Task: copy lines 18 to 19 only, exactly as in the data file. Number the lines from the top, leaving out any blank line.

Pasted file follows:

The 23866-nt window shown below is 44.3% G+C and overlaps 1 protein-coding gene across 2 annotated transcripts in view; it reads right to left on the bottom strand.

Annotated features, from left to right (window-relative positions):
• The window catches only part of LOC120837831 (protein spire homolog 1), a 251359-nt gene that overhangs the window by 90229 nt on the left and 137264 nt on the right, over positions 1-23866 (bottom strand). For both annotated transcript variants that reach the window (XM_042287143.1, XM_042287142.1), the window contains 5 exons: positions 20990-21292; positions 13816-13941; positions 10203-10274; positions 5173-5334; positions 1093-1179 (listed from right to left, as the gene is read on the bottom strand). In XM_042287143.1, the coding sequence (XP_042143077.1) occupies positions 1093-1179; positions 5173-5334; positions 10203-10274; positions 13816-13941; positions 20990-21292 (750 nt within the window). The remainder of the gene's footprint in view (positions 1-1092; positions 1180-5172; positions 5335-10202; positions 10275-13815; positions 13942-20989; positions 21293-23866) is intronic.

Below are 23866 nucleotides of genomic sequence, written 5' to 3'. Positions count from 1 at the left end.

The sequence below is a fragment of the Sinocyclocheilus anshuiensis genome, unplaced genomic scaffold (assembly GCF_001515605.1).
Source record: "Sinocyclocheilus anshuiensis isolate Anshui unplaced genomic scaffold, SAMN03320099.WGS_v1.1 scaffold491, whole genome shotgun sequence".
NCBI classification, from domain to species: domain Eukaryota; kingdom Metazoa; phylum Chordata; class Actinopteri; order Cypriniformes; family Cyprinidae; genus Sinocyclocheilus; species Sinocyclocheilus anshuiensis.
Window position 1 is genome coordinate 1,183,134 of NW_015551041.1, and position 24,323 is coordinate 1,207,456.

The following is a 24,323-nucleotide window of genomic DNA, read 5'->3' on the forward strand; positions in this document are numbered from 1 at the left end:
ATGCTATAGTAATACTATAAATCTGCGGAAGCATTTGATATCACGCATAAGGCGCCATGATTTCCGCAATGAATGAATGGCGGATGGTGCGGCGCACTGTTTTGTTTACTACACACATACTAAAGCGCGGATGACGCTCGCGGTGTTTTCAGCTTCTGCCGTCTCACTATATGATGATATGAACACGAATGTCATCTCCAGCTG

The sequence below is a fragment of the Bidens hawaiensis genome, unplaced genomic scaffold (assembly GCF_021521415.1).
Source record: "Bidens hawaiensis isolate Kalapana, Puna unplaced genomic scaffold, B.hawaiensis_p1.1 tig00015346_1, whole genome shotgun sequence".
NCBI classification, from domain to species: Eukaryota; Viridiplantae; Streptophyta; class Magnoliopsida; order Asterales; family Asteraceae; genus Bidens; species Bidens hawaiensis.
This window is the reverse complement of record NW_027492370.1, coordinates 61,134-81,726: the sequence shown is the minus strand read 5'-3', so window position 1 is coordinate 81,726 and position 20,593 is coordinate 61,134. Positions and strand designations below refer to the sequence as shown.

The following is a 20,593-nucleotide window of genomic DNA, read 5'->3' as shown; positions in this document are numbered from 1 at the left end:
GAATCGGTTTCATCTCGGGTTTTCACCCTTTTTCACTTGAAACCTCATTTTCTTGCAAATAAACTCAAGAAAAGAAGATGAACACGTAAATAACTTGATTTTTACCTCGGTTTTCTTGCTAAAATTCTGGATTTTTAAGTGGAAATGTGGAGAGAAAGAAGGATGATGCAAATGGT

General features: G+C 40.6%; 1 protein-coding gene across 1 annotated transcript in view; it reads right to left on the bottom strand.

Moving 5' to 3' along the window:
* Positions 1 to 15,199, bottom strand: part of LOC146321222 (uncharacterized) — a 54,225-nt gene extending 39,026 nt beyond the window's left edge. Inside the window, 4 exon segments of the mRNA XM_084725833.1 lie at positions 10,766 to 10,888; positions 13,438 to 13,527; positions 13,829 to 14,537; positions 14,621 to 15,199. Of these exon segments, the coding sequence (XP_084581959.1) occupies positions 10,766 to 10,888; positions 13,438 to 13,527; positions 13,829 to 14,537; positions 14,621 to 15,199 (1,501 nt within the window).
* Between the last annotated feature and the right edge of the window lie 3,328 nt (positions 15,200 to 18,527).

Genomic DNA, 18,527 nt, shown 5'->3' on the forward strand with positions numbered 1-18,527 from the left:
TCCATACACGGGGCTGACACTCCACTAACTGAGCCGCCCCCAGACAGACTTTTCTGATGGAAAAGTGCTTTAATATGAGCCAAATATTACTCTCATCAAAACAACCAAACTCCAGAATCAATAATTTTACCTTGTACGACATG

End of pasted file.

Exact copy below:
Moving 5' to 3' along the window:
* Positions 1 to 15,199, bottom strand: part of LOC146321222 (uncharacterized) — a 54,225-nt gene extending 39,026 nt beyond the window's left edge. Inside the window, 4 exon segments of the mRNA XM_084725833.1 lie at positions 10,766 to 10,888; positions 13,438 to 13,527; positions 13,829 to 14,537; positions 14,621 to 15,199. Of these exon segments, the coding sequence (XP_084581959.1) occupies positions 10,766 to 10,888; positions 13,438 to 13,527; positions 13,829 to 14,537; positions 14,621 to 15,199 (1,501 nt within the window).